Feminism | Posted by Emma M on 12/15/2014
On Growth Mindset: A Thank You Letter To The School That Got It Right
When Laurel School and I met for the first time, I was terrified. I was too shy to speak, too anxious to let go of my parents. I spent the summer before school began feeling worried. My parents, in turn, were worried about me being worried. So, my soon-to-be kindergarten teachers decided to lend a hand.
They invited me to their classroom – which, in a month or so, would be my classroom. It wasn’t ready for students yet. It needed decorating, they said. They wondered if I might want to help. So, I went.
My Mom and I met my teachers, who, in the heat of late July, lovingly hung posters on the walls and filled shelves with books. I tested markers and threw away the ones …
Feminism | Posted by Celeste Y on 12/8/2014
On Having Exclusively White, Male Professors
Academia was introduced to me as an essential part of life at a young age. I have been lucky enough to have been educated in environments in which curiosity was encouraged – a value that has shaped my life in and out of classrooms. I think this explains many things about my self-conception and the way I do things, like the perhaps unnecessarily diligent approach I take to reading (such as, most recently, Amy Poehler’s wonderful book). Admittedly, I attack many books with my highlighter regardless of whether or not I’ll be tested on their content. For me, my school and out-of-school life have been two sides of the same coin: a coin which my parents and I are willingly spending on a higher form of education this year.
Awareness, Feminism | Posted by Emma M on 10/31/2012
Stand With Malala
Malala Yousafzai has spent the last 3 years of her life in the pursuit of education and equality. As a result, she has spent the last 13 days in a hospital bed in Birmingham, England.
At 11 years old, Malala began blogging for the BBC. She ran an anonymous daily journal chronicling her struggles to get the education she deserved as a young Pakistani girl. When Malala’s blog became popular worldwide, her name was added to the byline. In 2011, Malala won both the International Peace Prize and the Pakistani Peace Prize. Malala’s maturity and wisdom served her well as she argued eloquently and passionately for girls’ educational rights in the Middle East and worldwide.
However, Malala’s open activism also made her a target. On October 9, a …
Feminism | Posted by Fiona L on 04/4/2012
To Educate A Girl
I’ve often wondered if those who are provided with less, make more with what they are given. A few weeks ago, I went to a screening of a documentary called To Educate A Girl, and was convinced once again of the life-changing importance of education for girls and women. More importantly, I also realized the incredible drive to learn that permeates communities where girls are not given such opportunities.
Filmmakers Frederick Rendina and Oren Rudavsky focused on the factors that inhibit girls around the world from getting an adequate education, through chronicling the stories of several girls in Uganda and Nepal, two countries emerging from violent civil wars.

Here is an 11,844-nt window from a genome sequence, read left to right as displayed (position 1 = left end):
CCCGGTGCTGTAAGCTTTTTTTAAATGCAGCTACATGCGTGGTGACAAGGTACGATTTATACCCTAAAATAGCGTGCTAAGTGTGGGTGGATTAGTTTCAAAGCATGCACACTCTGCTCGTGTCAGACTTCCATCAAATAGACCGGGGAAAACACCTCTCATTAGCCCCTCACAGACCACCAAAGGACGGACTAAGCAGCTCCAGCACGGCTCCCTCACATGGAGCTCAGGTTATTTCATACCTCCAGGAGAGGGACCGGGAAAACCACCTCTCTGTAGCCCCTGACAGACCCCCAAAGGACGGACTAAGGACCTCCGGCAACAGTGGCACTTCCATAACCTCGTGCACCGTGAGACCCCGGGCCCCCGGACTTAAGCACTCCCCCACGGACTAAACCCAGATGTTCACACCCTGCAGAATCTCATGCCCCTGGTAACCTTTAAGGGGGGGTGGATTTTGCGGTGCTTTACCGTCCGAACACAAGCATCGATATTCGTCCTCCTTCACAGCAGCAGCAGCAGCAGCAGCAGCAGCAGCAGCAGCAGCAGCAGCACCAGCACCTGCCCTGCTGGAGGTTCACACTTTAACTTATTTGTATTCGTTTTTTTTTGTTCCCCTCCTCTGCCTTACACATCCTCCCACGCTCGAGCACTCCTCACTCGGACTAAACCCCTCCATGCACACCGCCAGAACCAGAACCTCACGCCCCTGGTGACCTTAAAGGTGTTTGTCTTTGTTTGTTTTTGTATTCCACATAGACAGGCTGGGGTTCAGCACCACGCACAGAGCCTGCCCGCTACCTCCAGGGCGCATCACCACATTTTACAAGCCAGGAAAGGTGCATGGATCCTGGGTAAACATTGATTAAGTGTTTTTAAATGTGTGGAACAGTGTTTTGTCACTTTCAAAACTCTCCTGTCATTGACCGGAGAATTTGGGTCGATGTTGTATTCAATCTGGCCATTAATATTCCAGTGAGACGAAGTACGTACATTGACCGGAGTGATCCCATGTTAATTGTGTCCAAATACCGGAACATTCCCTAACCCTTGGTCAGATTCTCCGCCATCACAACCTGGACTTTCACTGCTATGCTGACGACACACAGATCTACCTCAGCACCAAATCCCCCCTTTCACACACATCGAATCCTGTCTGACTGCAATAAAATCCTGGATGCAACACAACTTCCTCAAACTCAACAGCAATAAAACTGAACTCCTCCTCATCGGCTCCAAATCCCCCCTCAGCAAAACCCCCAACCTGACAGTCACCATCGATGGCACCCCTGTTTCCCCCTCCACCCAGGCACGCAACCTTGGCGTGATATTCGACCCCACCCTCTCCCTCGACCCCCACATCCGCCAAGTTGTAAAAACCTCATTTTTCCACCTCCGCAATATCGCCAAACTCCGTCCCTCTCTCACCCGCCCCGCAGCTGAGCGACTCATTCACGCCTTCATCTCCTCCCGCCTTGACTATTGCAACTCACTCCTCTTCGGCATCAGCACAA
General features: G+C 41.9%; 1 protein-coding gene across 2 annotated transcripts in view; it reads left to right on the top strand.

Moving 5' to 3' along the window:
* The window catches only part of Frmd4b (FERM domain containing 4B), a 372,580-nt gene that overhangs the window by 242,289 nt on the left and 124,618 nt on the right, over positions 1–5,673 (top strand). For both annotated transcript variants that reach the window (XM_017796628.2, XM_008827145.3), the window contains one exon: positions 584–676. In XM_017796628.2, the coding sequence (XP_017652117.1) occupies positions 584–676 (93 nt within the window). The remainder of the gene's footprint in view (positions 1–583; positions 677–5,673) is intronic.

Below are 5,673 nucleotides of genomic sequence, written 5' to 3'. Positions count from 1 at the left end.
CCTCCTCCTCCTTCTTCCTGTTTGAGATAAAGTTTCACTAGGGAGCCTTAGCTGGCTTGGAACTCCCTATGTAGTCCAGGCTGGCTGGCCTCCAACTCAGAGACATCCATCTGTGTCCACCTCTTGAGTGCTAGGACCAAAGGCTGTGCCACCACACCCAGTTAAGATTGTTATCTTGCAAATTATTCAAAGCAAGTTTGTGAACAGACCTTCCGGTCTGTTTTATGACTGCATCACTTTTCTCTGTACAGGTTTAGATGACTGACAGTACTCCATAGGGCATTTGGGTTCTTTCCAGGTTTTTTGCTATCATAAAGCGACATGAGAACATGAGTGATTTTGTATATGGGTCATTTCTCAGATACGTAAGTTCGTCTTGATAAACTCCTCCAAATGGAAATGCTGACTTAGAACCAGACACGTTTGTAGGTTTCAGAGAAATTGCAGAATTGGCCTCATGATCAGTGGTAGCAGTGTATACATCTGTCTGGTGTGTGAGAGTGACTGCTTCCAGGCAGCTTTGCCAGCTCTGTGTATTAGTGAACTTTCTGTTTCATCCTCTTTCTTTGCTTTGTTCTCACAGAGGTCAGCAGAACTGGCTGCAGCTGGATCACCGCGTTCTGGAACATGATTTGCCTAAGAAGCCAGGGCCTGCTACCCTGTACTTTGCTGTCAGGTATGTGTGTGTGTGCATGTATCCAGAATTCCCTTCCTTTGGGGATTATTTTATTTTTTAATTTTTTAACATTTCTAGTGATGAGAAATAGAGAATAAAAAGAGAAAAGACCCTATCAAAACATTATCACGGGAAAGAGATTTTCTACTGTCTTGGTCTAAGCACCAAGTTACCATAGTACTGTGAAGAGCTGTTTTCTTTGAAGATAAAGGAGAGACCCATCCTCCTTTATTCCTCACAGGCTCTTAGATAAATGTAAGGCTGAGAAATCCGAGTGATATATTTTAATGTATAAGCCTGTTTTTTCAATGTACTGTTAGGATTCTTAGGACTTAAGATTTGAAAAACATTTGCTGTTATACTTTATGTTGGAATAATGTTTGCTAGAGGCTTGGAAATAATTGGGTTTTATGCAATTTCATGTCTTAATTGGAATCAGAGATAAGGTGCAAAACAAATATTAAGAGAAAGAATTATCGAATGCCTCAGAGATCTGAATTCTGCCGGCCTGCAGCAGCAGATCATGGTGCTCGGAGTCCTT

To Educate a Girl begins with Manisha, a daughter of a brick-carrier in Nepal, who has been unable to attend school …
Feminism | Posted by Julie Z on 01/6/2012
Finals and the Curse of the Perfect Girl
The number one question my high school friends always ask me whenever we chat now is, “So are you sick of being around all those girls yet?” Despite the fact that I have attempted to explain my decision to attend a women’s college a seemingly infinite amount of times, I always answer no – that being around women has been a really supportive experience, a nice change of pace and a really beneficial academic experience so far. Or at least that was my answer up until finals.
The thing is, I go to an extremely competitive, academically rigorous school. I don’t really care what the official rankings are, all I know is that I am surrounded by the most hyper-motivated, incredibly intelligent people I have ever encountered. This was something …
Feminism | Posted by Gina B on 01/2/2012
Here’s to 2012: My Year As A Feminist
I’ve never really been one for New Year’s resolutions. All the promises I’ve made to myself have either been forgotten two or three days into January or are things that I’ve rationalized not doing. For example one year’s resolution was to stop eating so much chocolate (I don’t know why I even thought about attempting that one – like it was even the slightest bit plausible). Another was to walk to/from the train station on the way to/from school or uni more instead of catching the bus (“but my bag’s always too heavy!”; “my lecture’s at 9 so I’d have to wake up really early!”). But there are one or two things that have been bothering me this year that I want to act on in 2012 – a resolution …
Feminism | Posted by Talia on 02/17/2011
How the AP Deals With Women
"Women In xxx" isn't enough
I don’t like being patronized. I know this probably isn’t shocking, but I seriously HATE it. It also annoys me to no end when people patronize womankind.
This year, I’m taking AP European History. Ignoring the fact that the teacher is honestly the worst I’ve ever had (although it is rather fun piping in with my obnoxious feminist comments), I find the course itself patronizing towards women. Maybe I’m overreacting and being too picky, but nevertheless it annoys me that there are specific “Women in xxx” units (for example – “Women in the Scientific Revolution”).
On a handout my teacher gave us outlining women’s role throughout the periods we’ve studied, it says at the top, “A generation ago, women’s history, if it appeared at all …